Vaccination Info


Vaccination is a controversial subject in the veterinary profession these days. What has been widely accepted as the “yearly shot” has been called into question not just in the holistic veterinary community, but in the larger scientific community, including veterinary colleges and organizations such as the American Animal Health Association and the Association of Feline Practitioners.


Evidence against yearly vaccination is difficult to ignore. The vaccine manufacturers reluctantly admit that there is no scientific evidence for yearly vaccination, although testing to determine the duration of immunity for vaccinations has been slow in coming. Dr. Ron Schultz., Ph.D. and Tom Phillips, DVM wrote in the Current Veterinary Therapy XI that immunity to viruses persists for years or for the life of the animal. Dr. Schultz studied the feline viruses in a controlled environment and found that vaccinated cats with no exposure to the viruses had virtually lifelong immunity. Following this study the Association of Feline Practitioners came out with recommendations to vaccinate every 3 years. Distemper antibodies have been found in dogs that have had puppy vaccines only, giving evidence that this vaccine gives lifelong immunity. Most veterinary clinics have not adopted the guidelines that many university veterinary hospitals have adopted, such as alternating vaccines so that animals get each vaccine every 3 years instead of yearly.


Most people are not aware that some vaccines are considered core vaccines and others are considered optional. Core vaccines in cats include panleukopenia/distemper, feline rhinotracheitis, herpes virus and calici virus. Non-core vaccines are chlamydia, feline leukemia, feline infectious peritonitis. Core vaccines in dogs are parvovirus and distemper. Although most vaccines have canine adenovirus and parainfluenza virus in them, these do not represent significant clinical disease. Corona virus is often used to dilute the vaccine and this disease is a mild self-limiting diarrhea, if it is a disease at all.
Leptospirosis, Lyme, Giardia and Bordatella are all optional vaccines. Rabies is required to cross the border and for public health reasons but there is virtually no risk of a domestic animal contracting rabies in the lower Mainland and most of the west coast.


Many people, including some veterinarians, seem to believe that the more the better. If we can protect our pets against these diseases, even if the potential risk is relatively low, why not? The problem with vaccination, as well as any drug or chemical that enters the bloodstream directly, is that the results will not only be beneficial. Vaccines stimulate the immune system and sometimes this can happen in unpredictable ways. Vaccination has been linked to such devastating diseases as immune-mediated anemia and thrombocytopenia, diseases in which the immune system turns against the body’s own cells. Although a direct link is difficult to prove, the increase in immune-mediated disease has been too difficult to ignore. From allergic skin conditions to inflammatory bowel disease to arthritis, it seems that the immune system becomes hyper-reactive and no longer can distinguish between outside foreign agents and its own cells. Often these diseases come on, or flare up, within months of vaccinations. In other cases, the link is not so direct and thus is difficult to prove. The evidence does seem to point to the fact that vaccinations are not benign and they most likely cause a slow, progressive, malfunctioning of the immune system. Don Hamilton, in his book Homeopathic Care for Cats and Dogs suggests that in vaccinating we are simply exchanging acute disease for chronic disease. In the big picture this is rather convincing. Although we see an occasional outbreak of infectious disease, overall the majority of veterinary practice these days is treating chronic degenerative disease and immune-system problems.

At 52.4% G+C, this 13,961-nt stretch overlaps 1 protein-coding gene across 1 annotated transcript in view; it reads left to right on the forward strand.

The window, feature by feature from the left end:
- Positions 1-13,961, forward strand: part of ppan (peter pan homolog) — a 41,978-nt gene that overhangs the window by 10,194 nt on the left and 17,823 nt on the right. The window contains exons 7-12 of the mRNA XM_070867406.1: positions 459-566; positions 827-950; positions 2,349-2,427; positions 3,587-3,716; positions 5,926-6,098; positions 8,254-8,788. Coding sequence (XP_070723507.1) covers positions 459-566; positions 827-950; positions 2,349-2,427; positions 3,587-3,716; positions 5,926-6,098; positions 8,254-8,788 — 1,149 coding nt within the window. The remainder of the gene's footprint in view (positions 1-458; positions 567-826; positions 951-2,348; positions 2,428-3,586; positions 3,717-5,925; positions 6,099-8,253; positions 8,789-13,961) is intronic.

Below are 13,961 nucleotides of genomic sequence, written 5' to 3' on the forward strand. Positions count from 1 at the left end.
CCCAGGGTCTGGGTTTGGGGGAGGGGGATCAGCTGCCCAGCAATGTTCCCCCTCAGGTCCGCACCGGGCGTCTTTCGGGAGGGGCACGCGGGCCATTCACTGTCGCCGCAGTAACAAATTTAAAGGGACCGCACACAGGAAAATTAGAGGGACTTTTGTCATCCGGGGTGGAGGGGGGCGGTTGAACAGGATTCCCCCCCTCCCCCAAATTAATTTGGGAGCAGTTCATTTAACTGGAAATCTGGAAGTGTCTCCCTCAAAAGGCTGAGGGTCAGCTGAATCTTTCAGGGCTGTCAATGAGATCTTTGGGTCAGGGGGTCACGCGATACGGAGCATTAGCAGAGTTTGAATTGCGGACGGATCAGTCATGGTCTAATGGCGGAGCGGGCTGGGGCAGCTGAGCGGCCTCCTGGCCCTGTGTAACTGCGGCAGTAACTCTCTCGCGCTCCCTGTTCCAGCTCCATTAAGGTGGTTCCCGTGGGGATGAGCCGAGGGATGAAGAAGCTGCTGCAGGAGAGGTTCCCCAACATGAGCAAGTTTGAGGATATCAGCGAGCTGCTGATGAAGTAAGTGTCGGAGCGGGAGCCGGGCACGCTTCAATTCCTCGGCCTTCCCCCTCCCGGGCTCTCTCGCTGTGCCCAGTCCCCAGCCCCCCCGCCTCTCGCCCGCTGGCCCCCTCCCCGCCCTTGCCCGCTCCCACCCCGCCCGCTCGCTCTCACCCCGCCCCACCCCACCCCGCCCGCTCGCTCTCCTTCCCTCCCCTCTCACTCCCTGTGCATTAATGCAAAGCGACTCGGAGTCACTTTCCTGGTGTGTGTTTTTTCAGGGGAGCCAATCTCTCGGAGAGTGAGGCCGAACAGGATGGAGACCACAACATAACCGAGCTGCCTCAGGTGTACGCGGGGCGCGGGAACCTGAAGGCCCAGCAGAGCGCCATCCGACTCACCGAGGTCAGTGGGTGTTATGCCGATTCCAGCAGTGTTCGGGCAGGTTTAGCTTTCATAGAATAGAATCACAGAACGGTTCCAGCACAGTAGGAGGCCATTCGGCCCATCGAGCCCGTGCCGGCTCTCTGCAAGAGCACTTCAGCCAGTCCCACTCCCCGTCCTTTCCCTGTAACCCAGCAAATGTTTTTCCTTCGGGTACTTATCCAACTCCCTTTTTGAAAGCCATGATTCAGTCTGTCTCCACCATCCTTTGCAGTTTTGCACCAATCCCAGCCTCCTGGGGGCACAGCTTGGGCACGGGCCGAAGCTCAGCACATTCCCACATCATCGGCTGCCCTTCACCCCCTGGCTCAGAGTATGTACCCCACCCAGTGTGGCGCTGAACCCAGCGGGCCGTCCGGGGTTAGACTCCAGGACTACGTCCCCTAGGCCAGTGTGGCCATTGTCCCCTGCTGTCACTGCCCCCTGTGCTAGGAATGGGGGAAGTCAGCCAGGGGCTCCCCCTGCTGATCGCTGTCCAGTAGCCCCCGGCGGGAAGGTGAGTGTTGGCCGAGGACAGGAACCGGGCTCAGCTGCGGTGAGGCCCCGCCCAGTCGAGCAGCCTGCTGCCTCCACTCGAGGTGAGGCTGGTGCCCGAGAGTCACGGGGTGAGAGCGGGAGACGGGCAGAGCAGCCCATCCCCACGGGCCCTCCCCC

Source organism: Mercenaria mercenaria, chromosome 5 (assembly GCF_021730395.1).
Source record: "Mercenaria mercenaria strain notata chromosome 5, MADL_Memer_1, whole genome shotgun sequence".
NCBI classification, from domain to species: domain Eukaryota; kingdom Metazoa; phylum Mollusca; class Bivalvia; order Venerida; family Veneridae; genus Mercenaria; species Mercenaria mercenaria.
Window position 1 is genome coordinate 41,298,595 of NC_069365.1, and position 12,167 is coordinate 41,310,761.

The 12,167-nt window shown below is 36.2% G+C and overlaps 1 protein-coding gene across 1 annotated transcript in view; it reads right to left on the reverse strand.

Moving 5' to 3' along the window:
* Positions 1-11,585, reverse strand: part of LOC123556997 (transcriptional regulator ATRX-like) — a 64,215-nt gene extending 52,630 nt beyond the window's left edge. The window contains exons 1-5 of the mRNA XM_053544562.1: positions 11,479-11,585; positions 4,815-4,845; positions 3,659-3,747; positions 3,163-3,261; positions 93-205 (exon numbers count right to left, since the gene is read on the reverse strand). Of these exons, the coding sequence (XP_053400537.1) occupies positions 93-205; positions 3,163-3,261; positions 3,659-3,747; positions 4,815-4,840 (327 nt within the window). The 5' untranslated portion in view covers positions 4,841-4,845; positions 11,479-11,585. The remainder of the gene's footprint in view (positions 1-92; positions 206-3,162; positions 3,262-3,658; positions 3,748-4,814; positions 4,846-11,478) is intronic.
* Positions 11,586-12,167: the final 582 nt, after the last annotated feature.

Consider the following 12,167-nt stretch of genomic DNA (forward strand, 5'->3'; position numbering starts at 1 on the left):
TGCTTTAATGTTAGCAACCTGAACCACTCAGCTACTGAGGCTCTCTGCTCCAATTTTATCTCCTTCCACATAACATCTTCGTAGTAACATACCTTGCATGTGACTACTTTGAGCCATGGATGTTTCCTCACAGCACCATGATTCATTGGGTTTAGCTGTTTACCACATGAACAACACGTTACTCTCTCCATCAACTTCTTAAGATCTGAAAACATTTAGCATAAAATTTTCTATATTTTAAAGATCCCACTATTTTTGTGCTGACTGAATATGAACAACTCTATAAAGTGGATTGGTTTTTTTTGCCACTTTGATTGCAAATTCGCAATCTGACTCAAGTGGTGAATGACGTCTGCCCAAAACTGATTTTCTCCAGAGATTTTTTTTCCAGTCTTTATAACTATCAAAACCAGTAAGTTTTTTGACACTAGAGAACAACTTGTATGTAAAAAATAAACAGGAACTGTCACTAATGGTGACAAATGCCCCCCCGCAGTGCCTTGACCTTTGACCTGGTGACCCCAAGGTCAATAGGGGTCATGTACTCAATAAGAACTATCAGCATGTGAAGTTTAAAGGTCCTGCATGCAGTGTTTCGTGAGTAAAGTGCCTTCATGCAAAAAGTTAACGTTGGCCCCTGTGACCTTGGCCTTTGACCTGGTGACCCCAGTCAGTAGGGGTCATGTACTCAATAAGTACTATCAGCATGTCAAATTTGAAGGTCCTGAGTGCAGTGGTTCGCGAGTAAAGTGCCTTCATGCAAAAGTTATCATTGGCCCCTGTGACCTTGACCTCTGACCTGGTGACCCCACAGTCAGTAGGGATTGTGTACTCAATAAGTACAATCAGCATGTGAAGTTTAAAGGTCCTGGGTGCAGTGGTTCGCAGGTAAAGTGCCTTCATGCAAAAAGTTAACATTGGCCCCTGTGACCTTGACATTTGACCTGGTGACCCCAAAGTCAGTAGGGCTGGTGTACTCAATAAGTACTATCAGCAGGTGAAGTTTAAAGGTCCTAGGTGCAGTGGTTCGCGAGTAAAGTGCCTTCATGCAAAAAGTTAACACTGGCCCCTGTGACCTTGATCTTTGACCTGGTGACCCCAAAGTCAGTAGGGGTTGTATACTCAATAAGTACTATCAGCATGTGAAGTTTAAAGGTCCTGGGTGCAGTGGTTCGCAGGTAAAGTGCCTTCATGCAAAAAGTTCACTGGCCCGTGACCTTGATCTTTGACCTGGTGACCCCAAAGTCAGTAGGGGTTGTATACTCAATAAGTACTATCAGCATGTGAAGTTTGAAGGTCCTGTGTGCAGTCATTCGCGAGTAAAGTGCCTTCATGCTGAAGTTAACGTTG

First, we have to ask ourselves the following questions when we chose whether or not to vaccinate:

1. Is the disease serious or life threatening in this animal?
2. Will there be a good chance that the animal will be exposed?
3. Is this vaccine known to be effective?
4. Is this vaccine known to be safe?

Basically, we should do a risk assessment for each individual animal we vaccinate. What is the risk of the animal getting the disease vs. the risk of the animal having a problem from the vaccine. For example, a strictly indoor cat has a zero risk of getting feline leukemia but an estimated 1/10 000 risk of getting a tumour from the injection.
Alternatives to vaccines do exist. Antibody titres can be done to check if your animal has good immunity to most viruses. Although false negatives can occur ? meaning that the antibody may not be detectable although immunity is still present ? a good titre can give some degree of confidence that the animal is protected.

Of course, a good diet and preventative health check-ups are key to good health and making sure that if your cat or dog does have exposure to an infectious disease they will be able to mount a good immune response. An example of this is Giardia. Giardia is a parasite that can be contracted from dirty water. Healthy animals will not get clinically ill, or will respond quickly to treatment. A giardia vaccine has come out recently and it seems like a backwards solution to a simple problem.
There is an abundance of information out there, in both the veterinary as well as human literature on the pros and cons of vaccination. Please make an informed decision when it comes time for the yearly shot.

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